Rebounding iron ore traffic led a nearly 16 percent increase in cargo tonnage through the Port of Toledo during 2017, and a port official said this year’s expected groundbreaking for a new iron smelter near the port should boost that cargo further in future years.
Robust aluminum shipments gave the port’s general and miscellaneous cargo sector the second highest percentage increase in the year-over-year statistics posted last week by the Toledo-Lucas County Port Authority.
Iron ore shipments across CSX Transportation’s Lakefront Dock totaled 3,417,862 tons during 2017, more than double the 1,629,927 tons through that facility the year before. That accounted for more than 35 percent of all cargo across the local docks last year by weight.
Blade Briefing: Port Authority sees 16 percent jump
The total cargo of 9,619,723 tons marked a 15.88 percent increase over 2016, but it was still more than 2 million tons shy of the port’s recent peak in 2014, when iron-ore traffic was even higher and coal business also was stronger than it was last year.
For now, all iron ore through Toledo goes to AK Steel blast furnaces in Middletown, Ohio, and for substantial parts of 2015 and 2016 that steel mill received a significant part of its raw material from an iron processor in northwest Indiana. But the Indiana plant closed late last year, pushing all of AK’s iron-ore supply chain back through the Toledo port.
The new Cliffs Natural Resources Inc. plant planned for the former Gulf Oil refinery site on Front Street in East Toledo isn’t scheduled to begin production until 2020, but Joe Cappel, the port authority’s vice president of business development, said it’s expected to consume about 2 million tons of iron ore annually to produce 1.6 million tons of hot-briquetted iron.
While the hot-briquetted iron — used as a raw material by electric-arc mills that make steel by melting concentrated iron and scrap metal rather than using traditional blast furnaces — will leave Toledo in trucks and trains, the ore is expected to arrive from mining regions entirely aboard lake ships.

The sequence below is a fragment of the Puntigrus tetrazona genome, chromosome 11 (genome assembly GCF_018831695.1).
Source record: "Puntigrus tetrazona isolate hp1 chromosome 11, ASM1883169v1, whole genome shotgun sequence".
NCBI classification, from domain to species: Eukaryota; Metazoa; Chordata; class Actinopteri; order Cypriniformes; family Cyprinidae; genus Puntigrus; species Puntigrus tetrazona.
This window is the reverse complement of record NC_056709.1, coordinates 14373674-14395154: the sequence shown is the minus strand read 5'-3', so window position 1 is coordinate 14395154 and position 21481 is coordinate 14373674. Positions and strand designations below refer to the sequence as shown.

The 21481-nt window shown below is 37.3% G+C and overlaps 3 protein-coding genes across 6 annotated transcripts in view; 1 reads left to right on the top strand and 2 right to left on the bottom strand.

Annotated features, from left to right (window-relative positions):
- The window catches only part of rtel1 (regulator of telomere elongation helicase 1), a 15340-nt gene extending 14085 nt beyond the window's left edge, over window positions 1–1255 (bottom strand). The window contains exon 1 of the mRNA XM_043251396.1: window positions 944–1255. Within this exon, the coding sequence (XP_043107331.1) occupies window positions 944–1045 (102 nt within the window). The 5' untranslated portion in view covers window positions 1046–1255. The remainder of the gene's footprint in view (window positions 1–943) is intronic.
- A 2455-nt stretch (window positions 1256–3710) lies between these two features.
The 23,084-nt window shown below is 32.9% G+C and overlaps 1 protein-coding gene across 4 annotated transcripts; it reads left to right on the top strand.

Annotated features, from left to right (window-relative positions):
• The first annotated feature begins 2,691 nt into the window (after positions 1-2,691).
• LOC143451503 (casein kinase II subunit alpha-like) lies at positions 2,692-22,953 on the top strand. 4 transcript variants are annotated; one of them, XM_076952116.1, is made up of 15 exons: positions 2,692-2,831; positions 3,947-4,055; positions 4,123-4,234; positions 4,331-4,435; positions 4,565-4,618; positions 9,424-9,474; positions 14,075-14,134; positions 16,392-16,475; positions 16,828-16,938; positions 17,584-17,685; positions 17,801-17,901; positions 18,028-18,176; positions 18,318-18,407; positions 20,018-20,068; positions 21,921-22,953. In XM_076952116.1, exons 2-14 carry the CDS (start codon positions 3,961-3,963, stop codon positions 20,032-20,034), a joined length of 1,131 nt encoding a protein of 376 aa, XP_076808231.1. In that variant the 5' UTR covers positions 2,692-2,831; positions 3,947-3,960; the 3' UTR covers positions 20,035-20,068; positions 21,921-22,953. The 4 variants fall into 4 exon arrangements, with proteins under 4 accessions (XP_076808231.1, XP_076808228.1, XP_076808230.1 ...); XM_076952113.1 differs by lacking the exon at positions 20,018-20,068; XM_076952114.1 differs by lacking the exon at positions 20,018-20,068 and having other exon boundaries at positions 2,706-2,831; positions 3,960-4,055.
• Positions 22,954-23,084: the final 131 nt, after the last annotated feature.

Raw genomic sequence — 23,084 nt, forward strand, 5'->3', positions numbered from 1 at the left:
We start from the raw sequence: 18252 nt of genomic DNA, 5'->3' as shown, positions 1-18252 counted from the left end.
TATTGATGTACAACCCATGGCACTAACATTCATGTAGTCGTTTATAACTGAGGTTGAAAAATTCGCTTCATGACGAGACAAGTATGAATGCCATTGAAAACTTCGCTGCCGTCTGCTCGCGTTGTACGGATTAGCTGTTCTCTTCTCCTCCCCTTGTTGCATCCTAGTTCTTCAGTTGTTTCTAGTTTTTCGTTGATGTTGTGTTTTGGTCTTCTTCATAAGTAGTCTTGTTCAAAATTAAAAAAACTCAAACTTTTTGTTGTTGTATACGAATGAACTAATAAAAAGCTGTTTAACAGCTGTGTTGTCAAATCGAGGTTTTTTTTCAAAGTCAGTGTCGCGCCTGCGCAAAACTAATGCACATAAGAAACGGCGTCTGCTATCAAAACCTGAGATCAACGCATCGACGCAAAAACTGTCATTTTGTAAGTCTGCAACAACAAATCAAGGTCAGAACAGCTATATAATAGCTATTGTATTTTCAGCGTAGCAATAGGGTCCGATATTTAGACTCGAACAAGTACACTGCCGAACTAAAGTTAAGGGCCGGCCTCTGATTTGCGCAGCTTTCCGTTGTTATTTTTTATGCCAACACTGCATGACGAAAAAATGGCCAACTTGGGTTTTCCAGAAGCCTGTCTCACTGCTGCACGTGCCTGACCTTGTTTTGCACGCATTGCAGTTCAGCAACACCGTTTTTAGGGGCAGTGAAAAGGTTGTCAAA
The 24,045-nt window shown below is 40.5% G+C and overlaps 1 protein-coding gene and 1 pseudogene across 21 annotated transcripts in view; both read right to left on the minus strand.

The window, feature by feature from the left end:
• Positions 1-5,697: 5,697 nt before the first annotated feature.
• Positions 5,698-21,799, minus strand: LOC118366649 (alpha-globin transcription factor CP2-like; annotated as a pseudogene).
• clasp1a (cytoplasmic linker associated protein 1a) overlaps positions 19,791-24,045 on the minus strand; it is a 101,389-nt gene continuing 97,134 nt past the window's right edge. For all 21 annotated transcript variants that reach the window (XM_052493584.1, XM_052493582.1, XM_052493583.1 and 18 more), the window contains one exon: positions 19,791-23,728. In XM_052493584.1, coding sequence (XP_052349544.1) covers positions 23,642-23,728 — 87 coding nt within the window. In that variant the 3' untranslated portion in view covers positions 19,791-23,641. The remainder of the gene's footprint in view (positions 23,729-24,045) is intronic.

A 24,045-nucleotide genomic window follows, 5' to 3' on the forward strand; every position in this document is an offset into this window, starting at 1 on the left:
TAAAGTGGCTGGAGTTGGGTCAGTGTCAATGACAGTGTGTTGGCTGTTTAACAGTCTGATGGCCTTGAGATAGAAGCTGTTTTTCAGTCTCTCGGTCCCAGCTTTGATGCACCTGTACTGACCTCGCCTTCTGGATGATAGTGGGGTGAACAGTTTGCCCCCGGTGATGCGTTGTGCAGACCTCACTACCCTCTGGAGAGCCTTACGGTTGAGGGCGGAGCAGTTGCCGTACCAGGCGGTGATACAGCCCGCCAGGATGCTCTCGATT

Coal, historically Toledo’s heaviest-volume cargo, fell back into second place last year behind iron ore as it declined by just over 200,000 tons.
As always, general and miscellaneous cargo was the smallest sector by weight, but it’s prized by the port authority because of the dockworker jobs and revenue it yields.
Toledo’s standing as a London Metals Exchange delivery point for aluminum continued to produce traffic last year, with about 236,000 tons of the metal arriving by barge from a smelter in eastern Quebec.
“Every year it continues to grow,” Mr. Cappel said. “And the more you handle something, the better you get at it.”
The bulk of the remaining 60,000 tons of general cargo was made up of machinery and other “project cargo,” steel, and bagged minerals including cement, salt, and calcium nitrate.
Mr. Cappel said winter weather’s abrupt onset in late December could bring a burst of shipping activity at the 2018 shipping season’s start.
“People may be trying to catch up with shipments they missed out on at the end of this year,” he said.
Grain in particular often has a late-season rush following the fall harvest.
Grain traffic through Toledo fell by a little more than 24 percent during 2017, and Mr. Cappel said that was largely because of “pretty minimal” corn shipments.
Soybeans “were on par with 2016,” and there were also substantial inbound shipments of wheat and oats, he said, along with canola moving through the Kuhlman Corp. terminal that was “something we hadn’t handled in a few years.”
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